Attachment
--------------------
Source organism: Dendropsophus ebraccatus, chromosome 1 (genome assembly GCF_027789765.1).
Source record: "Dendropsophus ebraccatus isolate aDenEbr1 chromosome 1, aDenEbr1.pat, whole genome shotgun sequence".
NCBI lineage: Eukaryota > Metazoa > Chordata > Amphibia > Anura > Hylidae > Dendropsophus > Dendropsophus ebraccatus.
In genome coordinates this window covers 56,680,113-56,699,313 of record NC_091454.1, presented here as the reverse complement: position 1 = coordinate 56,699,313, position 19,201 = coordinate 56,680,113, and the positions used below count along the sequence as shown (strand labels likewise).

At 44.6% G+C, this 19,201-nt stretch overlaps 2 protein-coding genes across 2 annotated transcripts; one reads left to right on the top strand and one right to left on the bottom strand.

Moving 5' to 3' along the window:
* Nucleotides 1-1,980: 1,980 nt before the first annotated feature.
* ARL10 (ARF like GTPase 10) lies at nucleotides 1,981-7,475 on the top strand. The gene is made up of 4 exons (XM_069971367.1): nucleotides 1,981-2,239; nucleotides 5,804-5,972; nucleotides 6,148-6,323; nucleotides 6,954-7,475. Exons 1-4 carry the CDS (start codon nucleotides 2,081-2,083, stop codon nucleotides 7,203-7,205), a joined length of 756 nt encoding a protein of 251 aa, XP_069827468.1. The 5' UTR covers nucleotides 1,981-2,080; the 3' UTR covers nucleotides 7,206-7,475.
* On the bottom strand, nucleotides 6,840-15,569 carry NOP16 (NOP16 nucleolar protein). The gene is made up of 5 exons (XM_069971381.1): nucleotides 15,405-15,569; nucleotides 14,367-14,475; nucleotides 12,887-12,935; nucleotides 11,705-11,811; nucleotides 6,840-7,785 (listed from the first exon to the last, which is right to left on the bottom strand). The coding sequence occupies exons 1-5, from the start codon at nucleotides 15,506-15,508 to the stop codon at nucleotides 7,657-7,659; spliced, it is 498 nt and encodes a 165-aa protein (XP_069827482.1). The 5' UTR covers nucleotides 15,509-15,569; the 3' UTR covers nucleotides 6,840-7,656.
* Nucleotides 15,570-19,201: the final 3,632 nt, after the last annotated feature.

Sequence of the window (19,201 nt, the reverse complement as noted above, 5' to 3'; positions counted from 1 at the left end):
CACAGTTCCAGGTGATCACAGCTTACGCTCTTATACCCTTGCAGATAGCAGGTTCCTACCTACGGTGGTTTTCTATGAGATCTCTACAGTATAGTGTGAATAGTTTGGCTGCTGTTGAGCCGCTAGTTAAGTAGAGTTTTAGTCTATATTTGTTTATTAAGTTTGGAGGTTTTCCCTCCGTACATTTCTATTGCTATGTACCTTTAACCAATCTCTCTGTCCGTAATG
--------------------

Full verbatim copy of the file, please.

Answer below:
Source organism: Dendropsophus ebraccatus, chromosome 1 (genome assembly GCF_027789765.1).
Source record: "Dendropsophus ebraccatus isolate aDenEbr1 chromosome 1, aDenEbr1.pat, whole genome shotgun sequence".
NCBI lineage: Eukaryota > Metazoa > Chordata > Amphibia > Anura > Hylidae > Dendropsophus > Dendropsophus ebraccatus.
In genome coordinates this window covers 56,680,113-56,699,313 of record NC_091454.1, presented here as the reverse complement: position 1 = coordinate 56,699,313, position 19,201 = coordinate 56,680,113, and the positions used below count along the sequence as shown (strand labels likewise).

At 44.6% G+C, this 19,201-nt stretch overlaps 2 protein-coding genes across 2 annotated transcripts; one reads left to right on the top strand and one right to left on the bottom strand.

Moving 5' to 3' along the window:
* Nucleotides 1-1,980: 1,980 nt before the first annotated feature.
* ARL10 (ARF like GTPase 10) lies at nucleotides 1,981-7,475 on the top strand. The gene is made up of 4 exons (XM_069971367.1): nucleotides 1,981-2,239; nucleotides 5,804-5,972; nucleotides 6,148-6,323; nucleotides 6,954-7,475. Exons 1-4 carry the CDS (start codon nucleotides 2,081-2,083, stop codon nucleotides 7,203-7,205), a joined length of 756 nt encoding a protein of 251 aa, XP_069827468.1. The 5' UTR covers nucleotides 1,981-2,080; the 3' UTR covers nucleotides 7,206-7,475.
* On the bottom strand, nucleotides 6,840-15,569 carry NOP16 (NOP16 nucleolar protein). The gene is made up of 5 exons (XM_069971381.1): nucleotides 15,405-15,569; nucleotides 14,367-14,475; nucleotides 12,887-12,935; nucleotides 11,705-11,811; nucleotides 6,840-7,785 (listed from the first exon to the last, which is right to left on the bottom strand). The coding sequence occupies exons 1-5, from the start codon at nucleotides 15,506-15,508 to the stop codon at nucleotides 7,657-7,659; spliced, it is 498 nt and encodes a 165-aa protein (XP_069827482.1). The 5' UTR covers nucleotides 15,509-15,569; the 3' UTR covers nucleotides 6,840-7,656.
* Nucleotides 15,570-19,201: the final 3,632 nt, after the last annotated feature.

Sequence of the window (19,201 nt, the reverse complement as noted above, 5' to 3'; positions counted from 1 at the left end):
CACAGTTCCAGGTGATCACAGCTTACGCTCTTATACCCTTGCAGATAGCAGGTTCCTACCTACGGTGGTTTTCTATGAGATCTCTACAGTATAGTGTGAATAGTTTGGCTGCTGTTGAGCCGCTAGTTAAGTAGAGTTTTAGTCTATATTTGTTTATTAAGTTTGGAGGTTTTCCCTCCGTACATTTCTATTGCTATGTACCTTTAACCAATCTCTCTGTCCGTAATG